Members of Parliament’s privileges and subjects’ protection from libel
In Buchanan v Jennings  3 NZLR 145 (CA);  UKPC 36;  2 All ER 273 (New Zealand PC) the Judicial Committee of the Privy Council, on appeal from the Court of Appeal of New Zealand (unanimously) held that a Member of Parliament may be held liable in defamation if the member makes a defamatory statement in the House of Representatives and later affirmed the statement (without repeating it) on an occasion which was not protected by parliamentary privilege. The statement in the House was covered by absolute privilege in the Defamation Act 1992 (N.Z.) and the Bill of Rights 1688 (Engl.); the later statement was not. The response of the Privileges Committee of the House of Representatives was a report that expressed concern that the finding in the Privy Council would involve the courts assessing and adjudging parliamentary proceedings, thus breaking the principle of mutual restraint between executive and legislature. They were also concerned that this would inhibit the free speech of Members of Parliament, and have a chilling effect on public debate. They proposed the enactment of a Bill that would effectively overturn the decision in Buchanan v Jennings, and establish that a statement by a Member outside the House, in which he or she refers to a statement they made in the chamber, cannot be effective repetition. Although this proposed Bill has yet to be enacted – and may indeed never see the light of day – it nevertheless raises important questions about the respective role of the courts and the legislature.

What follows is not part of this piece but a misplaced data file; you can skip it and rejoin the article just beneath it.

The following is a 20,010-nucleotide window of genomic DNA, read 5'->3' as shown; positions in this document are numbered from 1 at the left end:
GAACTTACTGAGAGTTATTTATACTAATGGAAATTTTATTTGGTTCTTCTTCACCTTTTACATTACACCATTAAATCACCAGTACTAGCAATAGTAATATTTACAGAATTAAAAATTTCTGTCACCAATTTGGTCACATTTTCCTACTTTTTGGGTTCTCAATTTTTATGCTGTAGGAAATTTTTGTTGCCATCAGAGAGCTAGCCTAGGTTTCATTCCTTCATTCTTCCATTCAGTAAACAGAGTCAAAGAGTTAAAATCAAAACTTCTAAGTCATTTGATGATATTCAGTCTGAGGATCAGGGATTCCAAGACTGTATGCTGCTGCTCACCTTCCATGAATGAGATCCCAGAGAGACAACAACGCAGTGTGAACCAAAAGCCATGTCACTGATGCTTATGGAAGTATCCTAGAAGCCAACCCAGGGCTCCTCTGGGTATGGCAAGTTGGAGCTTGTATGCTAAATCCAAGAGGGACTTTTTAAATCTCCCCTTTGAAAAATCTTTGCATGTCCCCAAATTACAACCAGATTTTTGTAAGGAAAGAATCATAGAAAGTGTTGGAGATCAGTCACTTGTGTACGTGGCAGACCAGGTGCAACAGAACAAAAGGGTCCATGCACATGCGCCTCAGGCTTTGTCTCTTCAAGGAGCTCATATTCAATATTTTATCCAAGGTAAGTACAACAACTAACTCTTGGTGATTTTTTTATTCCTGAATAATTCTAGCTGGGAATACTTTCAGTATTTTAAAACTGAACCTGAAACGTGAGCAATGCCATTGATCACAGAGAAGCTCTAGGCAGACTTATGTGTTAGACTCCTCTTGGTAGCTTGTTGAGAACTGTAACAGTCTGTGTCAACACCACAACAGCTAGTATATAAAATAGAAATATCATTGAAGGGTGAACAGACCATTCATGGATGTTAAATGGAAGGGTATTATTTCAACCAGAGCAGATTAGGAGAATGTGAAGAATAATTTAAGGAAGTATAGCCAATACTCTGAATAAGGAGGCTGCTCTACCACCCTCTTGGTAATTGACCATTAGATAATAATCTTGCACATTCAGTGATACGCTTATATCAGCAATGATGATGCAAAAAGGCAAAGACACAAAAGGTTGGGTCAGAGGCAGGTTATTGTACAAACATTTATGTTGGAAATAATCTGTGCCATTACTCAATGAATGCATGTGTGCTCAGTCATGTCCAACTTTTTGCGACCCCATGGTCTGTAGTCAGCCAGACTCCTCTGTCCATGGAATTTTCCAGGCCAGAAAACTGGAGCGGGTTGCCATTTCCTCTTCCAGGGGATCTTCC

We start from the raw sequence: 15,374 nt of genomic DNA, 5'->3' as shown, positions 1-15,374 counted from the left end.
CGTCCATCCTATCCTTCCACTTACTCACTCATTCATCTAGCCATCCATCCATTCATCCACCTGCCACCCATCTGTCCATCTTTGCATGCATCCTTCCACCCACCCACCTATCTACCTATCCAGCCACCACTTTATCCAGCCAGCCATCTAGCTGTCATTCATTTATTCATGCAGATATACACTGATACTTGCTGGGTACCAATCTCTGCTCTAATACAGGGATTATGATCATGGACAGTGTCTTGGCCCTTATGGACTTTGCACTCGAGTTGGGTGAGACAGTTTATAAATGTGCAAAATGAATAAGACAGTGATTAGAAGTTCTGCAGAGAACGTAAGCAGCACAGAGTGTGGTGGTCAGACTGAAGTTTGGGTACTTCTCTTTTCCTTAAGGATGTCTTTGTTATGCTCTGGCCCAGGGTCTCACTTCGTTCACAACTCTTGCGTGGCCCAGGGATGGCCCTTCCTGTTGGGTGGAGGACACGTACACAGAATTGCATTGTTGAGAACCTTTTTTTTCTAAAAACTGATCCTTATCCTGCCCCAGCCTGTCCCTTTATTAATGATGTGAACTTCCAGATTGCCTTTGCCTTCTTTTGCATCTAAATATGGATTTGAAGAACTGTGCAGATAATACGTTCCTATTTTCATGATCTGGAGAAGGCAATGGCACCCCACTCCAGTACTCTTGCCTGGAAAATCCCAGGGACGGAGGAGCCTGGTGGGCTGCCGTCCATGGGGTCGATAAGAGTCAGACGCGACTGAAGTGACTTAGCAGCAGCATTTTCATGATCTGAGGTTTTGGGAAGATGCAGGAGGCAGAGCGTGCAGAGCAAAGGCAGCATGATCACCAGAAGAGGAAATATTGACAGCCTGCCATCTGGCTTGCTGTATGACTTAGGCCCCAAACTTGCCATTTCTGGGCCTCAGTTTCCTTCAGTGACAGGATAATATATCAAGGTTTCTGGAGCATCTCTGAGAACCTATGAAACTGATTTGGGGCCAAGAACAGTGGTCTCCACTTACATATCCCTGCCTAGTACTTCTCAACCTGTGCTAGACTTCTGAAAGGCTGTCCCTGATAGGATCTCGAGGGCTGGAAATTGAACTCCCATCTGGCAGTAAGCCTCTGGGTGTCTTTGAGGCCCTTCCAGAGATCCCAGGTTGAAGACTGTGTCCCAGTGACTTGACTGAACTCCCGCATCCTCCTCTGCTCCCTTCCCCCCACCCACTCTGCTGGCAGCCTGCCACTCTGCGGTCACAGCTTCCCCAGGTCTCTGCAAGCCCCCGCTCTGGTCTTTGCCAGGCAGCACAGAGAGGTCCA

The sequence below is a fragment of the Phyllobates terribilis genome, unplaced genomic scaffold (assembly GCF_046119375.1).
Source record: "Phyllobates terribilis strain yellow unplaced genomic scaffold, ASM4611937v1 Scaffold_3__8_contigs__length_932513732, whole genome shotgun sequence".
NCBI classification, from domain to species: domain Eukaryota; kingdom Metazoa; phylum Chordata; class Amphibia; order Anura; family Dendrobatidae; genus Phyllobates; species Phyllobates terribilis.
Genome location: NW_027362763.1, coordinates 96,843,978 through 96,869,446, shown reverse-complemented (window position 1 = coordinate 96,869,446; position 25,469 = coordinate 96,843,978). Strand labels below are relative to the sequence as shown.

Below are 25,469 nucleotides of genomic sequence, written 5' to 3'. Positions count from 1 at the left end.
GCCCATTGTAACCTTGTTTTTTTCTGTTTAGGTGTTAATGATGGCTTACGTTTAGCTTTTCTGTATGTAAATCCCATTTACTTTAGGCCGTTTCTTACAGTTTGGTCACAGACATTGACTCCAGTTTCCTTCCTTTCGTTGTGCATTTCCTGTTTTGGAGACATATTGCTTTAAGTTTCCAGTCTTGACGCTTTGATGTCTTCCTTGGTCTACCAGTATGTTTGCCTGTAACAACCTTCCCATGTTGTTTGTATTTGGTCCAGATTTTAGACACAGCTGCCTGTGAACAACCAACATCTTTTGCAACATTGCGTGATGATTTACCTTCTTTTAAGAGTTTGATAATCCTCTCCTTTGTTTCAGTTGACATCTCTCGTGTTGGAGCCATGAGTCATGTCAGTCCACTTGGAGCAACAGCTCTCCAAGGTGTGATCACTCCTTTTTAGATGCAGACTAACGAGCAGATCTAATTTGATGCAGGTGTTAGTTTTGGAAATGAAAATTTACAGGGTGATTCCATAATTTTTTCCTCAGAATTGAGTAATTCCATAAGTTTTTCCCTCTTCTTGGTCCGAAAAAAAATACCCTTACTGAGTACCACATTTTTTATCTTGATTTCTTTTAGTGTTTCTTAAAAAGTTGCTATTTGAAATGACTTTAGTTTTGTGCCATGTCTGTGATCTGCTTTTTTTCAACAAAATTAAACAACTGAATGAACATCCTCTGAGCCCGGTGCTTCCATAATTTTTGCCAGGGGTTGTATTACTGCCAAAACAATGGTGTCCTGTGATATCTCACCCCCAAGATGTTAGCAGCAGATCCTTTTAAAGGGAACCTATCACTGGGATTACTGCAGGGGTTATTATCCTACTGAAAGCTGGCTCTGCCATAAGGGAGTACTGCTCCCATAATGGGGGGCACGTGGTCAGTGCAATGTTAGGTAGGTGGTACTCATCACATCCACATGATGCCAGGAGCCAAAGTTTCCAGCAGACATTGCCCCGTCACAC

Noel Cox. 2008. "Members of Parliament’s privileges and subjects’ protection from libel" ExpressO
Available at: http://works.bepress.com/noel_cox/7